Ber Street Gate or Berstrete Gate, sitting just on the edge of Foulgers opening off Ber a Street and Bracondale. Another Norwich city wall fragment, not the gate itself. The gate no longer exists, nor do any of the others, largely a result mainly of progress (or vandalism depending on your viewpoint), progress sometimes has to embrace such things, such as knocking them down, allowing larger carts full of produce through. The gates were almost redundant on completion, in fact whether they served much purpose beyond levying charges on people entering the city is open to question. Some of the gates were involved in defending from attacks on the city, usually by the authorities against annoyed locals or occasionally the reverse, in fact that happened within the space of a week at one point such are the vagaries of life.

I should point out this isn’t a gate at all, it’s a wall section. Most of the gates were dismembered from the late 1700s to the late 1800s as they were pretty much falling down and surplus to requirement; i.e. slums that were in the way. Probably hindering the enormous number of cheap turnips imported from Ipswich to fuel the turnip revolution. Ironic, as we try and cut down the amount of traffic we allow to enter our cities, by putting electronic gates up and stuff and charging people for entering *ahem* not a new idea then.

Ber street gate 2 © Nick Stone 2012

imageThis forms quite a distinct turn in the wall line, the crenelations were almost certainly a later embellishment on the ruin, Ninham’s drawings indicates them being closer together. There are several lovely obvious putlog holes for the scaffolding used when they were built, as with most other sections these were Flint rubble cored, and there are indications that at least the gates were partially rendered. The gate itself would have been to the left, The bench isn’t either original or a terribly nice addition, nor is the Tesco bag full of “stuff” hanging on it, I didn’t look to closely at the contents because it might be poo or radioactive, you can never be too careful.

You can also still see the walkway along the top of the wall, from which soldiers on guard could throw turnips, rocks or arrows at people on the outside, or chuck apple cores at their mates on the inside. This section formed part of the wall of the Richmond Hill Public House. The turn in it leads to another small section which then buries itself in several existing properties on Bracondale, So I may have to get an x-ray back for my camera or bashfully cap-in-hand go and ask the master of the big house if he knows where it goes.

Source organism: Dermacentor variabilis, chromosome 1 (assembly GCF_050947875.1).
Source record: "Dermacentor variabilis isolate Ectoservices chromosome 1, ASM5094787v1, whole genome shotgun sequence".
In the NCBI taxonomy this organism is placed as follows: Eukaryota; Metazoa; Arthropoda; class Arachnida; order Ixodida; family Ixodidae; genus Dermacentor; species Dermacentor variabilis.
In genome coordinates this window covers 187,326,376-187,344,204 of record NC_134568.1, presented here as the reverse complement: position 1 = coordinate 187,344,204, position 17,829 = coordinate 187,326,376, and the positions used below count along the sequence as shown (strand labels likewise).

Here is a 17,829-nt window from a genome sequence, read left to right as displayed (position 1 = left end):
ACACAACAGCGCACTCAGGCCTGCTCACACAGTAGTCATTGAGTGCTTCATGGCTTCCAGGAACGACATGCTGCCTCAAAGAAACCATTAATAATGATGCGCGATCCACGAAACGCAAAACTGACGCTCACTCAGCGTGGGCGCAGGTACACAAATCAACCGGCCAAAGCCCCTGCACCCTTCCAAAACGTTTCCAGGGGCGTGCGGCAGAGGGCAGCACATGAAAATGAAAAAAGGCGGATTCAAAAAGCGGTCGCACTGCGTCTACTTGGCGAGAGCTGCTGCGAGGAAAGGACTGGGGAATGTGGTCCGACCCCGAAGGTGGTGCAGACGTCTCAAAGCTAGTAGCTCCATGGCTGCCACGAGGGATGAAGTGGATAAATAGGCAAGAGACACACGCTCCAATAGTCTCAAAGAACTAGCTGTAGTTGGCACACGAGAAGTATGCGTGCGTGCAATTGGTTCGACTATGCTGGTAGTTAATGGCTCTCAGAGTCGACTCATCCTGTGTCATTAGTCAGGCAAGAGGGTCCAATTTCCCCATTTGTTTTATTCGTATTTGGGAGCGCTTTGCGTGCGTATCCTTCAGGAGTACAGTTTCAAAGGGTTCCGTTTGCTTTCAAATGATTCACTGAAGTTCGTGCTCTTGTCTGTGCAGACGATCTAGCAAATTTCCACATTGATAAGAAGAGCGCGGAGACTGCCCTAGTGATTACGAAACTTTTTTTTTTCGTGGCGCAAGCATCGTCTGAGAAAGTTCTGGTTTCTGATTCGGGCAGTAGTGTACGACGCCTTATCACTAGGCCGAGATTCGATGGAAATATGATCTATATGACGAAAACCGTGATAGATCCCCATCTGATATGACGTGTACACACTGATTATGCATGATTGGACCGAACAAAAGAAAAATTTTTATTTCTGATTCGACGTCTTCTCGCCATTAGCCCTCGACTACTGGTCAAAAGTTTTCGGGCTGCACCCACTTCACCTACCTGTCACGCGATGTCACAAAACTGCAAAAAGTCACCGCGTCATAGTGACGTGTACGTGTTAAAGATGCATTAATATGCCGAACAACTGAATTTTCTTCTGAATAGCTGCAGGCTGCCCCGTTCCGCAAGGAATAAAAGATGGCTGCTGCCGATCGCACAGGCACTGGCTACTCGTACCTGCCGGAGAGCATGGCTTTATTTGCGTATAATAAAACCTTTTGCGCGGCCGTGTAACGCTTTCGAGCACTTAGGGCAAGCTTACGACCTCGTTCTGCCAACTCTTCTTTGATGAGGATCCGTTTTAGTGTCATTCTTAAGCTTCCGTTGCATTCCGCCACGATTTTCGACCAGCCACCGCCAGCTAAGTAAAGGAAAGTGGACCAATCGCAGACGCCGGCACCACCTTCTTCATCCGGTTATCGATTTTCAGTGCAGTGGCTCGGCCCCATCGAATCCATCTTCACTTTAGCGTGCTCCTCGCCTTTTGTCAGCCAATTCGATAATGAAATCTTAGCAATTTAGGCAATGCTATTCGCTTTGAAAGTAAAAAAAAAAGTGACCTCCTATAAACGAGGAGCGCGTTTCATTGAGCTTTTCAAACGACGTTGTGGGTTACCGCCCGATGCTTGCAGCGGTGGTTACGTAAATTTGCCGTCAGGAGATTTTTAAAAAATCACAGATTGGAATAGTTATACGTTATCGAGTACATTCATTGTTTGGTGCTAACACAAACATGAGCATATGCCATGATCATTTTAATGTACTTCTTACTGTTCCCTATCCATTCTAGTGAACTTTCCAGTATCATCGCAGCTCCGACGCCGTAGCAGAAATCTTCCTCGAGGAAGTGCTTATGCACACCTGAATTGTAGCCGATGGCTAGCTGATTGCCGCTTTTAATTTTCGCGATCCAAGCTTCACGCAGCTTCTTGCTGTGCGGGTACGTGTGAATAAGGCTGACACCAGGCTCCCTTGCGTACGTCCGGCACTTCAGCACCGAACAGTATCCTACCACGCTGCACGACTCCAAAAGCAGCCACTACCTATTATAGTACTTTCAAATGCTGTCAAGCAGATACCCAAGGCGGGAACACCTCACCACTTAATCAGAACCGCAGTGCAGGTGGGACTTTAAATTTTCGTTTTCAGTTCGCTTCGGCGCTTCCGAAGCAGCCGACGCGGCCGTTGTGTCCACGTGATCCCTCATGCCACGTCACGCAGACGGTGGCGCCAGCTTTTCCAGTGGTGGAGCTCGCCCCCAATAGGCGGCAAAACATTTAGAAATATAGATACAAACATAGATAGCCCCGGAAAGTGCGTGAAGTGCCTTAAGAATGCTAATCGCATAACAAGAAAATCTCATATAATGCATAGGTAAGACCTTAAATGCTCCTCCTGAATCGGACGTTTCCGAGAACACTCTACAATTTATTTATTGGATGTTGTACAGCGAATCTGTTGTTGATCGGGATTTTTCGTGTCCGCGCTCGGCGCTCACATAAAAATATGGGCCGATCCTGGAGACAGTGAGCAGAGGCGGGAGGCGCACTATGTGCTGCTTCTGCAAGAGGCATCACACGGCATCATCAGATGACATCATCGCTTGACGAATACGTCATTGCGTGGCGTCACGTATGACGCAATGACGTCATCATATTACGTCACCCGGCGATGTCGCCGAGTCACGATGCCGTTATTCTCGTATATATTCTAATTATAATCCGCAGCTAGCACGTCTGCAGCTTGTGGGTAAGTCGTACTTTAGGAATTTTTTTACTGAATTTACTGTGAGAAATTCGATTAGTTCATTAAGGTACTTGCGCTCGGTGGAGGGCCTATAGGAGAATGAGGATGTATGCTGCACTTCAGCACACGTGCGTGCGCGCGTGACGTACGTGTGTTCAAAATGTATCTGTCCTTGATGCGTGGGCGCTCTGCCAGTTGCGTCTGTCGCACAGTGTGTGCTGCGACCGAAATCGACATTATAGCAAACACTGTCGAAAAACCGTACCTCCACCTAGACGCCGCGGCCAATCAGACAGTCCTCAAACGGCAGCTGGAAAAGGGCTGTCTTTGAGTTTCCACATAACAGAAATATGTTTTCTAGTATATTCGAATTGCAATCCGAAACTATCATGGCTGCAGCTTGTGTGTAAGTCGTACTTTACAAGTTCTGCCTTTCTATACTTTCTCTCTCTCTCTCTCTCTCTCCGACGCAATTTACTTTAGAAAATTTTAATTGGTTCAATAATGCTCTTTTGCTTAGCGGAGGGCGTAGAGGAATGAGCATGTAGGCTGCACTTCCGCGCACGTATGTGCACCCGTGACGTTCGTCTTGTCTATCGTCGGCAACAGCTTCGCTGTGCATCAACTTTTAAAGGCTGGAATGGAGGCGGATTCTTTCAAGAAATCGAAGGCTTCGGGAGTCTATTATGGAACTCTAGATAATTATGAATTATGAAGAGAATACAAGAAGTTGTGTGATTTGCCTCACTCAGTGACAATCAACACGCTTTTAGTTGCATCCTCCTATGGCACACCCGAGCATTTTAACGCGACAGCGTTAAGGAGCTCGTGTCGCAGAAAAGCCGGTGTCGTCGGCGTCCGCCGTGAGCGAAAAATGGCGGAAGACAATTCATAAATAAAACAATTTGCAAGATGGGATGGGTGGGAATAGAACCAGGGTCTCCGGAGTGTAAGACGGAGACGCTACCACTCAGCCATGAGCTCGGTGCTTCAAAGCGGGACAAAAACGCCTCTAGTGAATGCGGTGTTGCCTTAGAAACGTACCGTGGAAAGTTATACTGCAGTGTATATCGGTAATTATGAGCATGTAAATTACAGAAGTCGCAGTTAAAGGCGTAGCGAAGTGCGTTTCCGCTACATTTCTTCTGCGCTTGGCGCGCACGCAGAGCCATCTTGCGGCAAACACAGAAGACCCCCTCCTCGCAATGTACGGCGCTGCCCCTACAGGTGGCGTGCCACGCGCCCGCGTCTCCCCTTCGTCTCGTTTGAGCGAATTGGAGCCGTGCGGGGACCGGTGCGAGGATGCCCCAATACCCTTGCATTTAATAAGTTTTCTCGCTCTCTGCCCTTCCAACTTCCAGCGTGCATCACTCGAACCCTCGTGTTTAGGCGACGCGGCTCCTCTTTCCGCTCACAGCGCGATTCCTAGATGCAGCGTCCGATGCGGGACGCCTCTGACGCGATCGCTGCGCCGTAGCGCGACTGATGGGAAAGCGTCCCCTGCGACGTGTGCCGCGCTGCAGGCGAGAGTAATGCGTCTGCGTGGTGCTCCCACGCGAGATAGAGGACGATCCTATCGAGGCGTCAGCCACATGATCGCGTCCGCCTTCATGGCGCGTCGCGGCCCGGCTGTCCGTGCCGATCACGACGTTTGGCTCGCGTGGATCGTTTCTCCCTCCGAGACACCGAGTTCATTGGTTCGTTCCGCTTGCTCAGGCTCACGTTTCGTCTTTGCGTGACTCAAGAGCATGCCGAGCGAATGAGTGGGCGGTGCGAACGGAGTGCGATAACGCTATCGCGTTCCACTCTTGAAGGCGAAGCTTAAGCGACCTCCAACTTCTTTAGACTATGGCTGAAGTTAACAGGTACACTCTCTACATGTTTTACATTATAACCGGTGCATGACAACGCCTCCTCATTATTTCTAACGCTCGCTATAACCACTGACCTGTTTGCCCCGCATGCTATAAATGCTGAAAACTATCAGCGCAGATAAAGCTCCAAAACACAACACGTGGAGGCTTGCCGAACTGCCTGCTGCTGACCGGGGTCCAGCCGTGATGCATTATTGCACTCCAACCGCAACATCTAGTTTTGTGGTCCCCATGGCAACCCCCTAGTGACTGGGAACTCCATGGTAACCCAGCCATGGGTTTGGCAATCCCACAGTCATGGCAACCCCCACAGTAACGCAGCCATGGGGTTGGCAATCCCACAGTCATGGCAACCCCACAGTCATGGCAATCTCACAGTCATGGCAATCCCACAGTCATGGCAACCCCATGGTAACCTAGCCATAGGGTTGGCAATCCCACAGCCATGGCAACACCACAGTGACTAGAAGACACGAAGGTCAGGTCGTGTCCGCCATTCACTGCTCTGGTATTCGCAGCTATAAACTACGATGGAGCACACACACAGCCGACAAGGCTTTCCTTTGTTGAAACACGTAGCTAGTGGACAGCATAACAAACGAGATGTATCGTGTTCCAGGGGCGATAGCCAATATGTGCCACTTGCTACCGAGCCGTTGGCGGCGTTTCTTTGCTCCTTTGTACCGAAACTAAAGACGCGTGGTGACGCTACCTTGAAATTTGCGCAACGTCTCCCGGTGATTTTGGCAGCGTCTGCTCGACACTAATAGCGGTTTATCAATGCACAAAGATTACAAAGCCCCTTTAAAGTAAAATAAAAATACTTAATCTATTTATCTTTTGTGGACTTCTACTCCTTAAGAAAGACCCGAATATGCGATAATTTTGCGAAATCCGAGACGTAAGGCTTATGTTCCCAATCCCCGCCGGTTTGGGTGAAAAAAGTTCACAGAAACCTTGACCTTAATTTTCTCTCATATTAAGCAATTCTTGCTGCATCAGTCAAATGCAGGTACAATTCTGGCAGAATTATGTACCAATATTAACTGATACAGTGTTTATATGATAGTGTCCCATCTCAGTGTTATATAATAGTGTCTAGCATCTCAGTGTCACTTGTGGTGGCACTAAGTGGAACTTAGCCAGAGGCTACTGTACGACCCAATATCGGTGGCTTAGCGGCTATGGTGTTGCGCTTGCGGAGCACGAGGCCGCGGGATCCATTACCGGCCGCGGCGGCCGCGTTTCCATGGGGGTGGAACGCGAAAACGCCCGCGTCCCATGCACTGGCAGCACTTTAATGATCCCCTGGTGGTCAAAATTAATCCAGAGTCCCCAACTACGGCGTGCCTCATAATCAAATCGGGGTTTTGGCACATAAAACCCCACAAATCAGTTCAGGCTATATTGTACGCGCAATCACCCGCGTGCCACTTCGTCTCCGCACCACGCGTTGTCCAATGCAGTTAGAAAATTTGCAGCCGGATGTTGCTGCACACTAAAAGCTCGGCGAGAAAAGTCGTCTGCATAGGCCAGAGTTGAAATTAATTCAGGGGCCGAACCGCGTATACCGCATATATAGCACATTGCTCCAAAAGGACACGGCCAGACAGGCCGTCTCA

Below and inset above are photos of the relief work on the Berstrete Gates pub, it’s a bit scabby, cracked and hidden; based on the Ninham etching of 1790-ish, which were based on the Kirkpatrick drawing of 1720-ish so it may well have been built out of sticklebricks with the amount of Chinese-whispers involved, but we can assume these are a reasonable projection of what the gates looked like. There’s a similar relief on the side of the Coach and Horses at the top of St Stephens. It would be nice if there was one for all the gates, we’ll never be York, but it would help people understand how the city was and how the wall worked. At least our wall, however incomplete is authentic. Ber Street is a story in itself, akin to Magdalen Street; probably older; lots of history dying to escape, and particularly interesting stories of lost churches and immigrant communities. And below, well that’s the pub named after the gate with the relief plaque, the scenario was as I remember it one of a bloke explaining loudly to someone that he wasn’t in a pub, which was true, he was outside a pub.

image